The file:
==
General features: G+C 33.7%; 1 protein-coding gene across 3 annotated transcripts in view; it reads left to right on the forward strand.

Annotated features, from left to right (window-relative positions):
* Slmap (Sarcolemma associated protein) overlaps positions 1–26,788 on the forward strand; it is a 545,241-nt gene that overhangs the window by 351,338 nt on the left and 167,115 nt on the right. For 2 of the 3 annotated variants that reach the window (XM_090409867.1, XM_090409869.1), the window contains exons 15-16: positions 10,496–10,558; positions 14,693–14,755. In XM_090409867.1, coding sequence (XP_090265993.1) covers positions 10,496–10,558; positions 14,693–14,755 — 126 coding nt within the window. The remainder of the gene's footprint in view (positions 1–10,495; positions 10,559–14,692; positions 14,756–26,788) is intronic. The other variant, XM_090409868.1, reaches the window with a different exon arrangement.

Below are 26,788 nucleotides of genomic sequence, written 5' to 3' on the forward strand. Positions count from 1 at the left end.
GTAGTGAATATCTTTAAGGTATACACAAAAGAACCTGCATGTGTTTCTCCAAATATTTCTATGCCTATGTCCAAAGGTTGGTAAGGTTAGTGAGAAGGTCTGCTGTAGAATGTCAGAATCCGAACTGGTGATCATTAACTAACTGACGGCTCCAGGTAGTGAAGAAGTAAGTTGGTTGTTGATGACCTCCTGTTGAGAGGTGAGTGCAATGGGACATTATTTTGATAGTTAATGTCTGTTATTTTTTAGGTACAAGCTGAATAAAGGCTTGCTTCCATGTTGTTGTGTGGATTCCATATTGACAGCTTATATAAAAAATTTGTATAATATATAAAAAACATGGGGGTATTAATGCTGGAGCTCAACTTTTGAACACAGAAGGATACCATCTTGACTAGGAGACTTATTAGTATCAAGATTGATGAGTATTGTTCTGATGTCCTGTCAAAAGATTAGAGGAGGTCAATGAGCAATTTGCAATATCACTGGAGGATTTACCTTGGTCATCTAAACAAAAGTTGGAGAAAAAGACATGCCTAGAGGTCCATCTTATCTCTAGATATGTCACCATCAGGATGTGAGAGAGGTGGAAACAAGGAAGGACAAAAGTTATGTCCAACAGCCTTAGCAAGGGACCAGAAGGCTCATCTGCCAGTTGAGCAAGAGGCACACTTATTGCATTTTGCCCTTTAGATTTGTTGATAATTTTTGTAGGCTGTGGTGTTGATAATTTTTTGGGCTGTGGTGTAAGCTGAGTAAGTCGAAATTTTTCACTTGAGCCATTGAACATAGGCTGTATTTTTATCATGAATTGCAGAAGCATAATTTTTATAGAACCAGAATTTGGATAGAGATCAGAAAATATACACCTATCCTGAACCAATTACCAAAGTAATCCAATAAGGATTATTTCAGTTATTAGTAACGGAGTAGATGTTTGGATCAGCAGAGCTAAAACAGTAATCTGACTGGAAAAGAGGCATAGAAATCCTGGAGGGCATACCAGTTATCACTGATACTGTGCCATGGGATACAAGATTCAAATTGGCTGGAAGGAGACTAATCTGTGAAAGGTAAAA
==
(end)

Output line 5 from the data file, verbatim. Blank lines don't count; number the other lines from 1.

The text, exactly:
GTAGTGAATATCTTTAAGGTATACACAAAAGAACCTGCATGTGTTTCTCCAAATATTTCTATGCCTATGTCCAAAGGTTGGTAAGGTTAGTGAGAAGGTCTGCTGTAGAATGTCAGAATCCGAACTGGTGATCATTAACTAACTGACGGCTCCAGGTAGTGAAGAAGTAAGTTGGTTGTTGATGACCTCCTGTTGAGAGGTGAGTGCAATGGGACATTATTTTGATAGTTAATGTCTGTTATTTTTTAGGTACAAGCTGAATAAAGGCTTGCTTCCATGTTGTTGTGTGGATTCCATATTGACAGCTTATATAAAAAATTTGTATAATATATAAAAAACATGGGGGTATTAATGCTGGAGCTCAACTTTTGAACACAGAAGGATACCATCTTGACTAGGAGACTTATTAGTATCAAGATTGATGAGTATTGTTCTGATGTCCTGTCAAAAGATTAGAGGAGGTCAATGAGCAATTTGCAATATCACTGGAGGATTTACCTTGGTCATCTAAACAAAAGTTGGAGAAAAAGACATGCCTAGAGGTCCATCTTATCTCTAGATATGTCACCATCAGGATGTGAGAGAGGTGGAAACAAGGAAGGACAAAAGTTATGTCCAACAGCCTTAGCAAGGGACCAGAAGGCTCATCTGCCAGTTGAGCAAGAGGCACACTTATTGCATTTTGCCCTTTAGATTTGTTGATAATTTTTGTAGGCTGTGGTGTTGATAATTTTTTGGGCTGTGGTGTAAGCTGAGTAAGTCGAAATTTTTCACTTGAGCCATTGAACATAGGCTGTATTTTTATCATGAATTGCAGAAGCATAATTTTTATAGAACCAGAATTTGGATAGAGATCAGAAAATATACACCTATCCTGAACCAATTACCAAAGTAATCCAATAAGGATTATTTCAGTTATTAGTAACGGAGTAGATGTTTGGATCAGCAGAGCTAAAACAGTAATCTGACTGGAAAAGAGGCATAGAAATCCTGGAGGGCATACCAGTTATCACTGATACTGTGCCATGGGATACAAGATTCAAATTGGCTGGAAGGAGACTAATCTGTGAAAGGTAAAA